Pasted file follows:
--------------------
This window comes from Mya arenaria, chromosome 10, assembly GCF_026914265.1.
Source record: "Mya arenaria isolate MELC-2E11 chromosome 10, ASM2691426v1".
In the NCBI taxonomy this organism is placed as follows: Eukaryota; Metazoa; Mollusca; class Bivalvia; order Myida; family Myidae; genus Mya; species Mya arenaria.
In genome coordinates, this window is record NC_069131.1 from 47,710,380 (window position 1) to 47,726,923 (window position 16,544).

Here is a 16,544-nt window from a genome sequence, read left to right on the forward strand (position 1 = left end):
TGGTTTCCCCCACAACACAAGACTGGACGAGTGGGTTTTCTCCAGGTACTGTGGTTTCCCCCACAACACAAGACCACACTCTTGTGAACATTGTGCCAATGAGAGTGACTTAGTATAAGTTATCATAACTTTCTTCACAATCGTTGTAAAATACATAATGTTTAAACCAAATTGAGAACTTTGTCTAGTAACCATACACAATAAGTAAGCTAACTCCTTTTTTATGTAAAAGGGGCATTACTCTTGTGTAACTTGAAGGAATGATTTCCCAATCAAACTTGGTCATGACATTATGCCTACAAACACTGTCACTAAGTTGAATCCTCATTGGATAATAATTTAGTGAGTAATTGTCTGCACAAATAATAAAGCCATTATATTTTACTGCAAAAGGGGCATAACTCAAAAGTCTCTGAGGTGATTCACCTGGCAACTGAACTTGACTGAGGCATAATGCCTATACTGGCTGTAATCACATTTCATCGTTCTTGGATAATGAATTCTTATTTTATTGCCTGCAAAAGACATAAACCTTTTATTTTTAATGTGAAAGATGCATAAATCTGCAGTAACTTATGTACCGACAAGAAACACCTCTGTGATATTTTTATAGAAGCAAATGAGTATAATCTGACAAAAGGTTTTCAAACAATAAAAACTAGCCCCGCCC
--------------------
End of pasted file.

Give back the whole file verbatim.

This window comes from Mya arenaria, chromosome 10, assembly GCF_026914265.1.
Source record: "Mya arenaria isolate MELC-2E11 chromosome 10, ASM2691426v1".
In the NCBI taxonomy this organism is placed as follows: Eukaryota; Metazoa; Mollusca; class Bivalvia; order Myida; family Myidae; genus Mya; species Mya arenaria.
In genome coordinates, this window is record NC_069131.1 from 47,710,380 (window position 1) to 47,726,923 (window position 16,544).

Here is a 16,544-nt window from a genome sequence, read left to right on the forward strand (position 1 = left end):
TGGTTTCCCCCACAACACAAGACTGGACGAGTGGGTTTTCTCCAGGTACTGTGGTTTCCCCCACAACACAAGACCACACTCTTGTGAACATTGTGCCAATGAGAGTGACTTAGTATAAGTTATCATAACTTTCTTCACAATCGTTGTAAAATACATAATGTTTAAACCAAATTGAGAACTTTGTCTAGTAACCATACACAATAAGTAAGCTAACTCCTTTTTTATGTAAAAGGGGCATTACTCTTGTGTAACTTGAAGGAATGATTTCCCAATCAAACTTGGTCATGACATTATGCCTACAAACACTGTCACTAAGTTGAATCCTCATTGGATAATAATTTAGTGAGTAATTGTCTGCACAAATAATAAAGCCATTATATTTTACTGCAAAAGGGGCATAACTCAAAAGTCTCTGAGGTGATTCACCTGGCAACTGAACTTGACTGAGGCATAATGCCTATACTGGCTGTAATCACATTTCATCGTTCTTGGATAATGAATTCTTATTTTATTGCCTGCAAAAGACATAAACCTTTTATTTTTAATGTGAAAGATGCATAAATCTGCAGTAACTTATGTACCGACAAGAAACACCTCTGTGATATTTTTATAGAAGCAAATGAGTATAATCTGACAAAAGGTTTTCAAACAATAAAAACTAGCCCCGCCC